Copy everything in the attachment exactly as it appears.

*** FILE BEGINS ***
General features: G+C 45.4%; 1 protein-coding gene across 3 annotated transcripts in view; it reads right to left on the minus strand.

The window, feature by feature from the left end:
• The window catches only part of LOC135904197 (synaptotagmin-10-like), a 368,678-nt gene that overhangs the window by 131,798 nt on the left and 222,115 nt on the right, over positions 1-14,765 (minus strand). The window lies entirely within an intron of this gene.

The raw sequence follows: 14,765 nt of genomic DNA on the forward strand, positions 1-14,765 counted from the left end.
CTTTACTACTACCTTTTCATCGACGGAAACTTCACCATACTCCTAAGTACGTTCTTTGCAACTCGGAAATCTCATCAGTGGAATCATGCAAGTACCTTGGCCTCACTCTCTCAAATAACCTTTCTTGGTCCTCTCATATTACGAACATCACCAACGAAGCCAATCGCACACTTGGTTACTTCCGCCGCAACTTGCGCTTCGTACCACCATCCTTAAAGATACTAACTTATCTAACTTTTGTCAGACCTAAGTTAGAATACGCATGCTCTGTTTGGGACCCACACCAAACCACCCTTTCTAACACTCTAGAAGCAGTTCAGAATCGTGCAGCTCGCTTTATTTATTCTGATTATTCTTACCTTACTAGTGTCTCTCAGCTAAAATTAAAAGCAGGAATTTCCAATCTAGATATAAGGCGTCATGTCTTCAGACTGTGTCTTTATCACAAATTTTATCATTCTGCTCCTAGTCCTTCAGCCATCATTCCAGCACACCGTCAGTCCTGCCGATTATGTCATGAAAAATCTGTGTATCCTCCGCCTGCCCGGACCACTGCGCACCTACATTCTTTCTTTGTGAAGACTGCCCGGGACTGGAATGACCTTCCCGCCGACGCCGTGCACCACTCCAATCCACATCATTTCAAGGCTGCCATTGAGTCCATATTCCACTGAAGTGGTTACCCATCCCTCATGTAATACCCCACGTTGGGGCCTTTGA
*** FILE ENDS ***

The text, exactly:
General features: G+C 45.4%; 1 protein-coding gene across 3 annotated transcripts in view; it reads right to left on the minus strand.

The window, feature by feature from the left end:
• The window catches only part of LOC135904197 (synaptotagmin-10-like), a 368,678-nt gene that overhangs the window by 131,798 nt on the left and 222,115 nt on the right, over positions 1-14,765 (minus strand). The window lies entirely within an intron of this gene.

The raw sequence follows: 14,765 nt of genomic DNA on the forward strand, positions 1-14,765 counted from the left end.
CTTTACTACTACCTTTTCATCGACGGAAACTTCACCATACTCCTAAGTACGTTCTTTGCAACTCGGAAATCTCATCAGTGGAATCATGCAAGTACCTTGGCCTCACTCTCTCAAATAACCTTTCTTGGTCCTCTCATATTACGAACATCACCAACGAAGCCAATCGCACACTTGGTTACTTCCGCCGCAACTTGCGCTTCGTACCACCATCCTTAAAGATACTAACTTATCTAACTTTTGTCAGACCTAAGTTAGAATACGCATGCTCTGTTTGGGACCCACACCAAACCACCCTTTCTAACACTCTAGAAGCAGTTCAGAATCGTGCAGCTCGCTTTATTTATTCTGATTATTCTTACCTTACTAGTGTCTCTCAGCTAAAATTAAAAGCAGGAATTTCCAATCTAGATATAAGGCGTCATGTCTTCAGACTGTGTCTTTATCACAAATTTTATCATTCTGCTCCTAGTCCTTCAGCCATCATTCCAGCACACCGTCAGTCCTGCCGATTATGTCATGAAAAATCTGTGTATCCTCCGCCTGCCCGGACCACTGCGCACCTACATTCTTTCTTTGTGAAGACTGCCCGGGACTGGAATGACCTTCCCGCCGACGCCGTGCACCACTCCAATCCACATCATTTCAAGGCTGCCATTGAGTCCATATTCCACTGAAGTGGTTACCCATCCCTCATGTAATACCCCACGTTGGGGCCTTTGA